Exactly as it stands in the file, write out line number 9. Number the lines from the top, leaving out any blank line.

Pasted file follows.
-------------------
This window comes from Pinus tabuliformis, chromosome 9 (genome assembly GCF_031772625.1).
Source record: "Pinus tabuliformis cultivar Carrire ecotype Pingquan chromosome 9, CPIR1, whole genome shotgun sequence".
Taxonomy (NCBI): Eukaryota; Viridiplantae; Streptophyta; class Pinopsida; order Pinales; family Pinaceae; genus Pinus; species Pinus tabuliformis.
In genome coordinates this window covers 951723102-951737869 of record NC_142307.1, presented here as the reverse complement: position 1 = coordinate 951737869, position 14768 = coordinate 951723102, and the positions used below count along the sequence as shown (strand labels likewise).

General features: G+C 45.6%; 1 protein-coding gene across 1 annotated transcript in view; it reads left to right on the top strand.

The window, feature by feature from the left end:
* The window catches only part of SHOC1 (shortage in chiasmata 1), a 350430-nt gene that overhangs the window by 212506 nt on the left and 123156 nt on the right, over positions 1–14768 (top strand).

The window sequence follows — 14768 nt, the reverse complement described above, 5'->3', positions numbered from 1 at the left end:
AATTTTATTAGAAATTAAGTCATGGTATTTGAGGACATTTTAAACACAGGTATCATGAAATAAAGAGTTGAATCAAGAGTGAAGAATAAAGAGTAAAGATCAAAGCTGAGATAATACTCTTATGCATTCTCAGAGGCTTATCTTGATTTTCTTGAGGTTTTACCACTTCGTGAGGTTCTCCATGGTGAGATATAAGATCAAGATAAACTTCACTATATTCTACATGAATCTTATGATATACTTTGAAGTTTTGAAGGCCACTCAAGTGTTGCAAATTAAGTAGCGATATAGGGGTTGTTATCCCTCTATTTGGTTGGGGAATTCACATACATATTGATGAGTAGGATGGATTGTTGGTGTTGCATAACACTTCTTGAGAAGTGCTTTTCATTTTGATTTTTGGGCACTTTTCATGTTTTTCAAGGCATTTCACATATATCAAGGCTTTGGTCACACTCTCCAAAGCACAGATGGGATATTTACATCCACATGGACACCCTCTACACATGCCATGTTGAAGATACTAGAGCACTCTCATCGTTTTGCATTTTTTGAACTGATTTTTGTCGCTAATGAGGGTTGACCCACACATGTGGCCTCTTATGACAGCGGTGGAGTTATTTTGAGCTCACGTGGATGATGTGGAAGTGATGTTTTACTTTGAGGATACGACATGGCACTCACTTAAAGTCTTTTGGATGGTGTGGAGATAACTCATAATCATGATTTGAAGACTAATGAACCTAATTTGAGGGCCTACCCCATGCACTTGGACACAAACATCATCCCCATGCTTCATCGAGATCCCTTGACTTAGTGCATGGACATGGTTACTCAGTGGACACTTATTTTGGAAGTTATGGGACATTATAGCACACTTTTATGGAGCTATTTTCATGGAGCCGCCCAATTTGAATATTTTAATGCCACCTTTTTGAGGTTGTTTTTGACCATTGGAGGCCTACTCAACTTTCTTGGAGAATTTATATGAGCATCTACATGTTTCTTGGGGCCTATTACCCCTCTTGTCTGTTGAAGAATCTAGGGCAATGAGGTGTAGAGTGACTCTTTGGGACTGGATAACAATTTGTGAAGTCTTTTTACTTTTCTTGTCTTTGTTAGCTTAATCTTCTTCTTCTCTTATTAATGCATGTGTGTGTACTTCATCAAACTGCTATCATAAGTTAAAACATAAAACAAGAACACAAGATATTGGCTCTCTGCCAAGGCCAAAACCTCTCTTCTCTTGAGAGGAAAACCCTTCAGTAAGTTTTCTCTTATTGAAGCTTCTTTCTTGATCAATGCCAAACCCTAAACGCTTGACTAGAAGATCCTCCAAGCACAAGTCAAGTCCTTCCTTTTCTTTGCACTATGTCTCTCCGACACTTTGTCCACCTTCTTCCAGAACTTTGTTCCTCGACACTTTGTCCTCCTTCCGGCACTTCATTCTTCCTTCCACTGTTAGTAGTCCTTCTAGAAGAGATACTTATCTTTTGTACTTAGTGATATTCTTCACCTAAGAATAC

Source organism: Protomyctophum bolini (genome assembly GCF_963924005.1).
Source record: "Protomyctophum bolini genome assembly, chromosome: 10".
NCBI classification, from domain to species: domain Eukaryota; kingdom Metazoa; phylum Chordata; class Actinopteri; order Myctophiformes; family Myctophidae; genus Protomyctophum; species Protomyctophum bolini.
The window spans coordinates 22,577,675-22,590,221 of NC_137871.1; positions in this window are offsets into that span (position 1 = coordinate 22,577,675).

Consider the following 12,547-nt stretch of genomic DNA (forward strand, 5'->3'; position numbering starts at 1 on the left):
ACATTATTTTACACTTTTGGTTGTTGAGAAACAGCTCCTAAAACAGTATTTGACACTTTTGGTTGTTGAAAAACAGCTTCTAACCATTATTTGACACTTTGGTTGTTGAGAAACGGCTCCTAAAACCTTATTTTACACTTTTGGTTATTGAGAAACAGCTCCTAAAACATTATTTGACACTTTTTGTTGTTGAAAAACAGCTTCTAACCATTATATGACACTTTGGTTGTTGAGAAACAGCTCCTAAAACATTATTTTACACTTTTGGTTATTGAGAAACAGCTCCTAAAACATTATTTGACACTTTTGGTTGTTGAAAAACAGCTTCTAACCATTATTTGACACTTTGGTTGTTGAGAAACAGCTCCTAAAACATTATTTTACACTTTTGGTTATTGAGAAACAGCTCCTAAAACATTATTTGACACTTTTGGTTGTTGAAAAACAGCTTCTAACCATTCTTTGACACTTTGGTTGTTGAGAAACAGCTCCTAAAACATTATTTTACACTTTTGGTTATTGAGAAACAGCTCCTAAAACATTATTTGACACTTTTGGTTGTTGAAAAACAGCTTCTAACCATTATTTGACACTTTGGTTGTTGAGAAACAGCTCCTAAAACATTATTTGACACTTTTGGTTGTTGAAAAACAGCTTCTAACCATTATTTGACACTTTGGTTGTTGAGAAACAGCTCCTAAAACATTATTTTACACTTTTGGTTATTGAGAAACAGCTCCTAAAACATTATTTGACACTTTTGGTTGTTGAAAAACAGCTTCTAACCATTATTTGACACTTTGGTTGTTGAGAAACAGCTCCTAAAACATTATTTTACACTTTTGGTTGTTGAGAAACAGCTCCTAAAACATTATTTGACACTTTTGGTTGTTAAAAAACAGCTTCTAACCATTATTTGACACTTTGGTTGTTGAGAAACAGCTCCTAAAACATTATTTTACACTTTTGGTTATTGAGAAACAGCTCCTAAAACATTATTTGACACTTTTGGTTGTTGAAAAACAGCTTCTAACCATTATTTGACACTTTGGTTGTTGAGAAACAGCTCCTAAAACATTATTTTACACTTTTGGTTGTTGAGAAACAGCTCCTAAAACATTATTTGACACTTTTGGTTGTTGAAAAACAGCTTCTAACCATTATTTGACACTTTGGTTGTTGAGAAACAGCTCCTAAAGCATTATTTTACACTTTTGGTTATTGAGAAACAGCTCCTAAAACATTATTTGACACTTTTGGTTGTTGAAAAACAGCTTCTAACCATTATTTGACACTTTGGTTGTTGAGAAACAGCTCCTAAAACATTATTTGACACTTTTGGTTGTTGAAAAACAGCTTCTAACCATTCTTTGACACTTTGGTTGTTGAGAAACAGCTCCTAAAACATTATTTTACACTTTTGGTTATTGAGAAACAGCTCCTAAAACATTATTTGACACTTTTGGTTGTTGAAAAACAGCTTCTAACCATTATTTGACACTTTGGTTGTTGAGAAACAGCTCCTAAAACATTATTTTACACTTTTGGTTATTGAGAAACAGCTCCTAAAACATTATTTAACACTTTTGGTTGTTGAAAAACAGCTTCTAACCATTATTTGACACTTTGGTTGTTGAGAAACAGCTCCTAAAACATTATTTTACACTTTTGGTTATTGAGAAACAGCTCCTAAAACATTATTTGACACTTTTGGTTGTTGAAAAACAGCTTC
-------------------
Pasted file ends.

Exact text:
AATTTTATTAGAAATTAAGTCATGGTATTTGAGGACATTTTAAACACAGGTATCATGAAATAAAGAGTTGAATCAAGAGTGAAGAATAAAGAGTAAAGATCAAAGCTGAGATAATACTCTTATGCATTCTCAGAGGCTTATCTTGATTTTCTTGAGGTTTTACCACTTCGTGAGGTTCTCCATGGTGAGATATAAGATCAAGATAAACTTCACTATATTCTACATGAATCTTATGATATACTTTGAAGTTTTGAAGGCCACTCAAGTGTTGCAAATTAAGTAGCGATATAGGGGTTGTTATCCCTCTATTTGGTTGGGGAATTCACATACATATTGATGAGTAGGATGGATTGTTGGTGTTGCATAACACTTCTTGAGAAGTGCTTTTCATTTTGATTTTTGGGCACTTTTCATGTTTTTCAAGGCATTTCACATATATCAAGGCTTTGGTCACACTCTCCAAAGCACAGATGGGATATTTACATCCACATGGACACCCTCTACACATGCCATGTTGAAGATACTAGAGCACTCTCATCGTTTTGCATTTTTTGAACTGATTTTTGTCGCTAATGAGGGTTGACCCACACATGTGGCCTCTTATGACAGCGGTGGAGTTATTTTGAGCTCACGTGGATGATGTGGAAGTGATGTTTTACTTTGAGGATACGACATGGCACTCACTTAAAGTCTTTTGGATGGTGTGGAGATAACTCATAATCATGATTTGAAGACTAATGAACCTAATTTGAGGGCCTACCCCATGCACTTGGACACAAACATCATCCCCATGCTTCATCGAGATCCCTTGACTTAGTGCATGGACATGGTTACTCAGTGGACACTTATTTTGGAAGTTATGGGACATTATAGCACACTTTTATGGAGCTATTTTCATGGAGCCGCCCAATTTGAATATTTTAATGCCACCTTTTTGAGGTTGTTTTTGACCATTGGAGGCCTACTCAACTTTCTTGGAGAATTTATATGAGCATCTACATGTTTCTTGGGGCCTATTACCCCTCTTGTCTGTTGAAGAATCTAGGGCAATGAGGTGTAGAGTGACTCTTTGGGACTGGATAACAATTTGTGAAGTCTTTTTACTTTTCTTGTCTTTGTTAGCTTAATCTTCTTCTTCTCTTATTAATGCATGTGTGTGTACTTCATCAAACTGCTATCATAAGTTAAAACATAAAACAAGAACACAAGATATTGGCTCTCTGCCAAGGCCAAAACCTCTCTTCTCTTGAGAGGAAAACCCTTCAGTAAGTTTTCTCTTATTGAAGCTTCTTTCTTGATCAATGCCAAACCCTAAACGCTTGACTAGAAGATCCTCCAAGCACAAGTCAAGTCCTTCCTTTTCTTTGCACTATGTCTCTCCGACACTTTGTCCACCTTCTTCCAGAACTTTGTTCCTCGACACTTTGTCCTCCTTCCGGCACTTCATTCTTCCTTCCACTGTTAGTAGTCCTTCTAGAAGAGATACTTATCTTTTGTACTTAGTGATATTCTTCACCTAAGAATAC